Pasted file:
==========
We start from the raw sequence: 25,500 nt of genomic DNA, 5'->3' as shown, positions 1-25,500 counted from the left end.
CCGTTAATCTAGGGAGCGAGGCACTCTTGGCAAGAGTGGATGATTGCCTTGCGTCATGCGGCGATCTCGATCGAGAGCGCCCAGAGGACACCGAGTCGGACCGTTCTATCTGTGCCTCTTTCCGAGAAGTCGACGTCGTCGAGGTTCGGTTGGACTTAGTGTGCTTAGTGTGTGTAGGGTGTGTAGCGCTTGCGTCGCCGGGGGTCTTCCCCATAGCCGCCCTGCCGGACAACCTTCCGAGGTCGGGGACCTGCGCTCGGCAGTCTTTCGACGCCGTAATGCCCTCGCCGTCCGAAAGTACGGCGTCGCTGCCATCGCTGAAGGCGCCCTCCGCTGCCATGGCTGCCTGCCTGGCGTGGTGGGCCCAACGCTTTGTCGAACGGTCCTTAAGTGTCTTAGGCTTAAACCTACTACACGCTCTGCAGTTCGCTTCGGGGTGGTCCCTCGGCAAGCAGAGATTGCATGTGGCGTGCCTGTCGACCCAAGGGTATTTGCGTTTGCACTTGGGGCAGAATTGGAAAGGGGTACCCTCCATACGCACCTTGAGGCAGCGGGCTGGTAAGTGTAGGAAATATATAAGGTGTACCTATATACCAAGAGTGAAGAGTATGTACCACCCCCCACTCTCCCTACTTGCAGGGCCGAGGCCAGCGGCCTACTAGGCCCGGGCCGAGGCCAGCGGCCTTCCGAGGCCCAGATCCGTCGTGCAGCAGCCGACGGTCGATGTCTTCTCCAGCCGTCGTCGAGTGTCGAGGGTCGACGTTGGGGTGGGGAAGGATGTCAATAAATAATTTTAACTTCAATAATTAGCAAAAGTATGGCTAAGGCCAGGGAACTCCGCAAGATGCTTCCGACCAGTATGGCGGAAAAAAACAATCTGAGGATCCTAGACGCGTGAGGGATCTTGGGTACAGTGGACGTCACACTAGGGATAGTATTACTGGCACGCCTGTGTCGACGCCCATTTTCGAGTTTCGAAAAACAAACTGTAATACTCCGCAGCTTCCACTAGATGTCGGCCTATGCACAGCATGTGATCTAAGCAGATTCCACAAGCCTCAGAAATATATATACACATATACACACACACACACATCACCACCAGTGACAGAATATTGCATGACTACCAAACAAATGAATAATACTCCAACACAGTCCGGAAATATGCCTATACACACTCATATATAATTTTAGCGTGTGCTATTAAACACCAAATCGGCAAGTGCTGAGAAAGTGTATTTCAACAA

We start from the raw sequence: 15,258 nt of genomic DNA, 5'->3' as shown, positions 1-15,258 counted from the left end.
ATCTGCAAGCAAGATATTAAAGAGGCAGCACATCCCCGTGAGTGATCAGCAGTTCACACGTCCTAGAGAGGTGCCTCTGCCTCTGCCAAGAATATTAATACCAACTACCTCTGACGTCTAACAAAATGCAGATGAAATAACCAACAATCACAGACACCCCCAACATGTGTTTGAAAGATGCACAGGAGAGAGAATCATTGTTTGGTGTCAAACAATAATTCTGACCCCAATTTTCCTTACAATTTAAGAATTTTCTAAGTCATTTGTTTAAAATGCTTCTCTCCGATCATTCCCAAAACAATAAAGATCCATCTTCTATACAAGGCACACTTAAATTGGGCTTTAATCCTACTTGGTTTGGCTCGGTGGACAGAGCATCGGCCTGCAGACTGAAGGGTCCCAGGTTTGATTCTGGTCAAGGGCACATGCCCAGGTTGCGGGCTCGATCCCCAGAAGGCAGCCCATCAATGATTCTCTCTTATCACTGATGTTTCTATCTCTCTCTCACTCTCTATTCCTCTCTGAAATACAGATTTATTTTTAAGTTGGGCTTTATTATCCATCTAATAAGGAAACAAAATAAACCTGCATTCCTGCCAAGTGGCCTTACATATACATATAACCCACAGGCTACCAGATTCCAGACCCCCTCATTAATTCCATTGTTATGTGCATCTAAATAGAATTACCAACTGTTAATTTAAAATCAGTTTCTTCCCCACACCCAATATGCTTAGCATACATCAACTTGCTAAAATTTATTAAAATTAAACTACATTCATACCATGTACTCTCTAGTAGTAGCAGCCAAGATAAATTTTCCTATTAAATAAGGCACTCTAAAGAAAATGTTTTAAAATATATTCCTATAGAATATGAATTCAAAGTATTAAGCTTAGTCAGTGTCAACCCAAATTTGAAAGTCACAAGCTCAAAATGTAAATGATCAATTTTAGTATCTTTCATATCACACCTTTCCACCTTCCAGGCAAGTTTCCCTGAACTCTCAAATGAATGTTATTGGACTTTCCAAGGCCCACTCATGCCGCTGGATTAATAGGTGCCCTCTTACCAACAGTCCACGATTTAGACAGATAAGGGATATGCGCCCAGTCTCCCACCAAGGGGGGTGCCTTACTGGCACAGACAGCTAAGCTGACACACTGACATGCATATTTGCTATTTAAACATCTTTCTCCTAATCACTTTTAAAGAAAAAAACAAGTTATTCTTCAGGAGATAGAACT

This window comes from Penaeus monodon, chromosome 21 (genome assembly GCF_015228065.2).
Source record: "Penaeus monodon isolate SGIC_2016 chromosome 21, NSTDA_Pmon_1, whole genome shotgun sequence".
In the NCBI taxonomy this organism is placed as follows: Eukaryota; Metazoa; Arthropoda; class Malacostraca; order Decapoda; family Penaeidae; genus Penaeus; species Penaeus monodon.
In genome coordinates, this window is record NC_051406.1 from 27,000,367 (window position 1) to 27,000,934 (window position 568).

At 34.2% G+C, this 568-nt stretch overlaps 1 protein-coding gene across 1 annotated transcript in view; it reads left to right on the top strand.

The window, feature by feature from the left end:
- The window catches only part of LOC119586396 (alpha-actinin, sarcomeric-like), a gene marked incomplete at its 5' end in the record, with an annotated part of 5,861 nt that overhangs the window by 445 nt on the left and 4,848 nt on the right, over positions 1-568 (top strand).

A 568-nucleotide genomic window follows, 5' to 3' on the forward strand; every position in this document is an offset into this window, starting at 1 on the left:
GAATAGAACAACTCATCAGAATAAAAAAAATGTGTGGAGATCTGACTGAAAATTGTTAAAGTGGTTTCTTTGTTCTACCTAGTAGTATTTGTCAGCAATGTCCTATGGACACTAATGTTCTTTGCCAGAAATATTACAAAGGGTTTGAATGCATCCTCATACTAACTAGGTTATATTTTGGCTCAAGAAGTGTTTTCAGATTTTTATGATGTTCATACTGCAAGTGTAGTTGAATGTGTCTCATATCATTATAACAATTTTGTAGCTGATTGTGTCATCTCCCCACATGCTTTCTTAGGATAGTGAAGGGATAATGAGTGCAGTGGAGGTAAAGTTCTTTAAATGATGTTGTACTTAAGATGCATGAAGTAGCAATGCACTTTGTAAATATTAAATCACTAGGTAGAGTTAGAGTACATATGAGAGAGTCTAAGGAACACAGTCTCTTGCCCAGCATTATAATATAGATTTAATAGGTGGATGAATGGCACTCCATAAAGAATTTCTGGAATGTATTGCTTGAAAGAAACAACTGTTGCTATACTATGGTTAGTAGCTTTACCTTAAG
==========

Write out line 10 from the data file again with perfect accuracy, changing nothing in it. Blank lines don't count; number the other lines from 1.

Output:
The window, feature by feature from the left end: